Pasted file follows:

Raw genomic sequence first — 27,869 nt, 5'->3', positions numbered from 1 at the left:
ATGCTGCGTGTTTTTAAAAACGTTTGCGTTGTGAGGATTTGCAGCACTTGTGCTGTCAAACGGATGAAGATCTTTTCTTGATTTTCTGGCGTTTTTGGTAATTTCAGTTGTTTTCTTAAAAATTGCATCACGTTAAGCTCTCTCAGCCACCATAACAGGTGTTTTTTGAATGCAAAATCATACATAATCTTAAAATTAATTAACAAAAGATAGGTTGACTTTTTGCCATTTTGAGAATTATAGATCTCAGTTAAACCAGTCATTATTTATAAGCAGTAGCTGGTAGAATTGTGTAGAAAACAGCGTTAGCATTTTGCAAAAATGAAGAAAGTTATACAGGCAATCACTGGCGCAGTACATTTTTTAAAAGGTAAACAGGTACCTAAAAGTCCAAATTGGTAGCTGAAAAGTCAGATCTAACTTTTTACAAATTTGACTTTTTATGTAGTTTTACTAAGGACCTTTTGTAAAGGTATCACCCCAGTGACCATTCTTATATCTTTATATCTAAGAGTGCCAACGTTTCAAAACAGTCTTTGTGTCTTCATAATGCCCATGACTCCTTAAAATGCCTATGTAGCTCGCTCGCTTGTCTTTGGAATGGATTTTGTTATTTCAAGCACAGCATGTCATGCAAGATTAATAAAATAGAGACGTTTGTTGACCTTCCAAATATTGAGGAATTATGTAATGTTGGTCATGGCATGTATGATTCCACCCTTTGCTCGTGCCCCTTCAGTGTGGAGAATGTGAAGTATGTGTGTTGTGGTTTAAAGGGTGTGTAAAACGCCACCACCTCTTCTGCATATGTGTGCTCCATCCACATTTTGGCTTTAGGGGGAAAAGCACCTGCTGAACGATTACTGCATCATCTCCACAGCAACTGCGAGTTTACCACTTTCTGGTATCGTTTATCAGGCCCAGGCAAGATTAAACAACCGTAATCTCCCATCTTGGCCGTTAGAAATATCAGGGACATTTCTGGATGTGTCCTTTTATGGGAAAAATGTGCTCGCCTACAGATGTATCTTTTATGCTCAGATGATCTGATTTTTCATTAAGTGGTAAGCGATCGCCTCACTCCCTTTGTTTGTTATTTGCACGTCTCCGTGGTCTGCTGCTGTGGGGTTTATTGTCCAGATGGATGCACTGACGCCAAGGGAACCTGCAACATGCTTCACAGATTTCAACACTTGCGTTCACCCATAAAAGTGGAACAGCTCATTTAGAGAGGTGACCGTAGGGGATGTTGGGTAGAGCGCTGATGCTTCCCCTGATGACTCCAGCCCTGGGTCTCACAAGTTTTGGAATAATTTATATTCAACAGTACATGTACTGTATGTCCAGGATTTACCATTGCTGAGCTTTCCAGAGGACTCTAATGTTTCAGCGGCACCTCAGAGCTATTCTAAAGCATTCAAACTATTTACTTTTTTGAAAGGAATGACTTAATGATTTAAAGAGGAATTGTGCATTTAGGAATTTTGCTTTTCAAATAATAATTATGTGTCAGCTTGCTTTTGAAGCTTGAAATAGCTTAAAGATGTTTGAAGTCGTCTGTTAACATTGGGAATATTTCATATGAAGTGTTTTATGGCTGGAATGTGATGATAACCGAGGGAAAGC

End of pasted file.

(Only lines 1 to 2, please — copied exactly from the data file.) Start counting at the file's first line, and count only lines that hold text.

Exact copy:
Raw genomic sequence first — 27,869 nt, 5'->3', positions numbered from 1 at the left:
ATGCTGCGTGTTTTTAAAAACGTTTGCGTTGTGAGGATTTGCAGCACTTGTGCTGTCAAACGGATGAAGATCTTTTCTTGATTTTCTGGCGTTTTTGGTAATTTCAGTTGTTTTCTTAAAAATTGCATCACGTTAAGCTCTCTCAGCCACCATAACAGGTGTTTTTTGAATGCAAAATCATACATAATCTTAAAATTAATTAACAAAAGATAGGTTGACTTTTTGCCATTTTGAGAATTATAGATCTCAGTTAAACCAGTCATTATTTATAAGCAGTAGCTGGTAGAATTGTGTAGAAAACAGCGTTAGCATTTTGCAAAAATGAAGAAAGTTATACAGGCAATCACTGGCGCAGTACATTTTTTAAAAGGTAAACAGGTACCTAAAAGTCCAAATTGGTAGCTGAAAAGTCAGATCTAACTTTTTACAAATTTGACTTTTTATGTAGTTTTACTAAGGACCTTTTGTAAAGGTATCACCCCAGTGACCATTCTTATATCTTTATATCTAAGAGTGCCAACGTTTCAAAACAGTCTTTGTGTCTTCATAATGCCCATGACTCCTTAAAATGCCTATGTAGCTCGCTCGCTTGTCTTTGGAATGGATTTTGTTATTTCAAGCACAGCATGTCATGCAAGATTAATAAAATAGAGACGTTTGTTGACCTTCCAAATATTGAGGAATTATGTAATGTTGGTCATGGCATGTATGATTCCACCCTTTGCTCGTGCCCCTTCAGTGTGGAGAATGTGAAGTATGTGTGTTGTGGTTTAAAGGGTGTGTAAAACGCCACCACCTCTTCTGCATATGTGTGCTCCATCCACATTTTGGCTTTAGGGGGAAAAGCACCTGCTGAACGATTACTGCATCATCTCCACAGCAACTGCGAGTTTACCACTTTCTGGTATCGTTTATCAGGCCCAGGCAAGATTAAACAACCGTAATCTCCCATCTTGGCCGTTAGAAATATCAGGGACATTTCTGGATGTGTCCTTTTATGGGAAAAATGTGCTCGCCTACAGATGTATCTTTTATGCTCAGATGATCTGATTTTTCATTAAGTGGTAAGCGATCGCCTCACTCCCTTTGTTTGTTATTTGCACGTCTCCGTGGTCTGCTGCTGTGGGGTTTATTGTCCAGATGGATGCACTGACGCCAAGGGAACCTGCAACATGCTTCACAGATTTCAACACTTGCGTTCACCCATAAAAGTGGAACAGCTCATTTAGAGAGGTGACCGTAGGGGATGTTGGGTAGAGCGCTGATGCTTCCCCTGATGACTCCAGCCCTGGGTCTCACAAGTTTTGGAATAATTTATATTCAACAGTACATGTACTGTATGTCCAGGATTTACCATTGCTGAGCTTTCCAGAGGACTCTAATGTTTCAGCGGCACCTCAGAGCTATTCTAAAGCATTCAAACTATTTACTTTTTTGAAAGGAATGACTTAATGATTTAAAGAGGAATTGTGCATTTAGGAATTTTGCTTTTCAAATAATAATTATGTGTCAGCTTGCTTTTGAAGCTTGAAATAGCTTAAAGATGTTTGAAGTCGTCTGTTAACATTGGGAATATTTCATATGAAGTGTTTTATGGCTGGAATGTGATGATAACCGAGGGAAAGC